by Susie Steimle
SAN FRANCISCO (KPIX 5) — A former Bay Area high school teacher and coach is being accused of sexually assaulting students while administrators turned a blind eye, allowing the alleged conduct to continue.
Over two dozen female students at John O’Connell High School in San Francisco have come forward to accuse physical education teacher and soccer coach Bob Gamino of inappropriate behavior.
Documents also show school officials knew about the allegations two years ago and did nothing about it.
Alysha Stone is the former captain of San Francisco’s John O’Connell High School girls soccer team.
Just before graduating last May, Stone said she made one of the hardest decisions of her life: she reported her Coach Gamino for sexual assault.
“There would be times when I would be injured, so I had to sit on the bench. And he would like put his hand on my thigh,” remembered Stone.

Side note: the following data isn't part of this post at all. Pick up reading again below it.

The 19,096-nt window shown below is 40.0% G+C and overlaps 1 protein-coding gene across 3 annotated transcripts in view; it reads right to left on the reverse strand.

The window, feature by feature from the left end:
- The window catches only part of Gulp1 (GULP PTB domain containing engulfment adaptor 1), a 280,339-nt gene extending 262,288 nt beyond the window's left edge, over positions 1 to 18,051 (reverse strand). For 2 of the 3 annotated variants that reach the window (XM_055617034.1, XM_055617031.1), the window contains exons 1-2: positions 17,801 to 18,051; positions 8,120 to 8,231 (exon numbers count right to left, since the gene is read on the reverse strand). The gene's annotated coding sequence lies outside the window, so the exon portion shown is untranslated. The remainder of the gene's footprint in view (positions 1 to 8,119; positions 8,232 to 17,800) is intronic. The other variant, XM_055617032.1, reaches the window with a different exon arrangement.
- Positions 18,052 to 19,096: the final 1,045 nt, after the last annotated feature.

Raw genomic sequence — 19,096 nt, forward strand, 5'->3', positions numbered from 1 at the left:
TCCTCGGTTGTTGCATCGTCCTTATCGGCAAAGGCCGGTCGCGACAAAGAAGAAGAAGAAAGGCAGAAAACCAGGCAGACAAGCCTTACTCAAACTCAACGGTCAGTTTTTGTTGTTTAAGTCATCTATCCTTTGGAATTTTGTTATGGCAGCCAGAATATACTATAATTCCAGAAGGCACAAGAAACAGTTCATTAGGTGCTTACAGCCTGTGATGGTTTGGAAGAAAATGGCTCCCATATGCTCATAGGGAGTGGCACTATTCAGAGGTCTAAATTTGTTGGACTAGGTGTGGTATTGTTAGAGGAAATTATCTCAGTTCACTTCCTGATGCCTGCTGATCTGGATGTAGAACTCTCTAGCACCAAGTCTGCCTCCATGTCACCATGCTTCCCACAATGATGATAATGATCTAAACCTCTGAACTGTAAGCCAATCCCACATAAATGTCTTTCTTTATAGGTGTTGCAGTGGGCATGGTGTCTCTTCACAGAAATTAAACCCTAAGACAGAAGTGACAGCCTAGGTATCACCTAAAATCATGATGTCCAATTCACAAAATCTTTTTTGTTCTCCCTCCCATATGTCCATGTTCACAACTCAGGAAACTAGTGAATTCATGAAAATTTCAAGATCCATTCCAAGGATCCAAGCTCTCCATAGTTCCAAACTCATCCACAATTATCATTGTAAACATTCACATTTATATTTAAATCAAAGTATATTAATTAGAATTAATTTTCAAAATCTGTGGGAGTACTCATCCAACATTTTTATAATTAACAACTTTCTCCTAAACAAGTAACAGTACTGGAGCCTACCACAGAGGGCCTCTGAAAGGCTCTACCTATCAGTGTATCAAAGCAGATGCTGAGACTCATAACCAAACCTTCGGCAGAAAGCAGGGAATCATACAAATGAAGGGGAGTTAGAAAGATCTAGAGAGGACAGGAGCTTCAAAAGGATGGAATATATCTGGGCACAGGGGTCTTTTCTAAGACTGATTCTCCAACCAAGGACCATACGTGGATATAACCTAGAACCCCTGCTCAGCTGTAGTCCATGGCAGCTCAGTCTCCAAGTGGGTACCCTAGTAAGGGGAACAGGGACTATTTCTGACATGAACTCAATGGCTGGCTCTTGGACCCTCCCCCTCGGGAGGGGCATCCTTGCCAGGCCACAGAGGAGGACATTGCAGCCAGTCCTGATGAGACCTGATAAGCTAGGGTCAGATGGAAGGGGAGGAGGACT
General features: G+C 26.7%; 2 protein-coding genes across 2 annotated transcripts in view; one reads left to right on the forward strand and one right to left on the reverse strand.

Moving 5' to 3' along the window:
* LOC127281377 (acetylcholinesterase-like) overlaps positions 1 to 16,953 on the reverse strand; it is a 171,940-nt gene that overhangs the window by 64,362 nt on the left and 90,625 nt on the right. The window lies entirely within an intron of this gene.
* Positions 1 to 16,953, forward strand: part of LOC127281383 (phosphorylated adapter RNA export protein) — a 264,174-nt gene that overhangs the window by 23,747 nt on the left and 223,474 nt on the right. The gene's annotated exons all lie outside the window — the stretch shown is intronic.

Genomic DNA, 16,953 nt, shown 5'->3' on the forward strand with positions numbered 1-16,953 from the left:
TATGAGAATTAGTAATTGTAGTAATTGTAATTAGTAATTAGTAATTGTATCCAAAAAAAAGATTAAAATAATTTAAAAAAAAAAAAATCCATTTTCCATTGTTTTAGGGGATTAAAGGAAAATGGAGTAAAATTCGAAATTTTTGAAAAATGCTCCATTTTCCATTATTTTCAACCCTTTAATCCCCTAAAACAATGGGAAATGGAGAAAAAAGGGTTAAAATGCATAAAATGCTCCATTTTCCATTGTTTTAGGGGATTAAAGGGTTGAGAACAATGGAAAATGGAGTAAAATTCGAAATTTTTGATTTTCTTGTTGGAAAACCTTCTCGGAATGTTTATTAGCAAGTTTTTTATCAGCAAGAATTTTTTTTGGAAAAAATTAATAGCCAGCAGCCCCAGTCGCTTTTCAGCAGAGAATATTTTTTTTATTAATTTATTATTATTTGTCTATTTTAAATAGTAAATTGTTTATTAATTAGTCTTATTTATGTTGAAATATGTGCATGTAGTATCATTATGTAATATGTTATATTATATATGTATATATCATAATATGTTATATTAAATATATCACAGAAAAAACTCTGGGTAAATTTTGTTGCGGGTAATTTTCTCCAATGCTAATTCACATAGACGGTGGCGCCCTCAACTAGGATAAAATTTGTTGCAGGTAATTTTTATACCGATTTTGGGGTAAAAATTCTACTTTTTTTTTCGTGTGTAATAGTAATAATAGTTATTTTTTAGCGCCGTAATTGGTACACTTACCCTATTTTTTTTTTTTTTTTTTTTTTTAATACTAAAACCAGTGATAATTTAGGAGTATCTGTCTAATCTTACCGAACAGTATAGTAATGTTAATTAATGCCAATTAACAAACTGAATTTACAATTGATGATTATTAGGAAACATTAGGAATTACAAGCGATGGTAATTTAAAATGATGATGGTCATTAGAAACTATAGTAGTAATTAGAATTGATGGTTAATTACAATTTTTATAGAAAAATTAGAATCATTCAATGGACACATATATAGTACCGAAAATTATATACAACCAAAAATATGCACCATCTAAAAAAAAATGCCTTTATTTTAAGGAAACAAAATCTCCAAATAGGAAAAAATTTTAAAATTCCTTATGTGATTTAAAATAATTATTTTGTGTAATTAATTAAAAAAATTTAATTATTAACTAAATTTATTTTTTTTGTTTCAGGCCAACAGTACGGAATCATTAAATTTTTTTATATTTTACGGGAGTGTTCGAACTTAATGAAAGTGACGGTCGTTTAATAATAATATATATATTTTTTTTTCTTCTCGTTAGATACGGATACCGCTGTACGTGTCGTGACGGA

It took her a whole school year to come forward. Stone said it started with verbal harassment in the fall.
“Like, ‘Oh, you look beautiful today.’ Or ‘Oh, you have a great body,'” said Stone. “And I was, like, those aren’t things you normally say to a student.”
Months later, she said the harassment turned physical.
“He like grabbed right under my breast on top of my ribcage and like, why would you grab there?” said Stone.
Gamino was a teacher in San Francisco public schools for 23 years, for the majority of that time he was a P.E. teacher, soccer coach and — more recently –an athletic director at O’Connell High School.
Students told KPIX 5 his door was always open and that many thought of him as a father figure, which made it that much harder to turn him in.
Another student, who chose to remain anonymous, reported Gamino to the school in May.
“He passed me and grabbed my butt and then just walked away,” the student explained. “I thought it was an accident. Then it sunk in that it wasn’t.”
Still, it took the anonymous victim some time to report the incident.
“When you know him so long he built up such a relationship that you feel like he’s a family member, and you can’t report your family member, the student said. “You can’t do that. You feel really guilty.”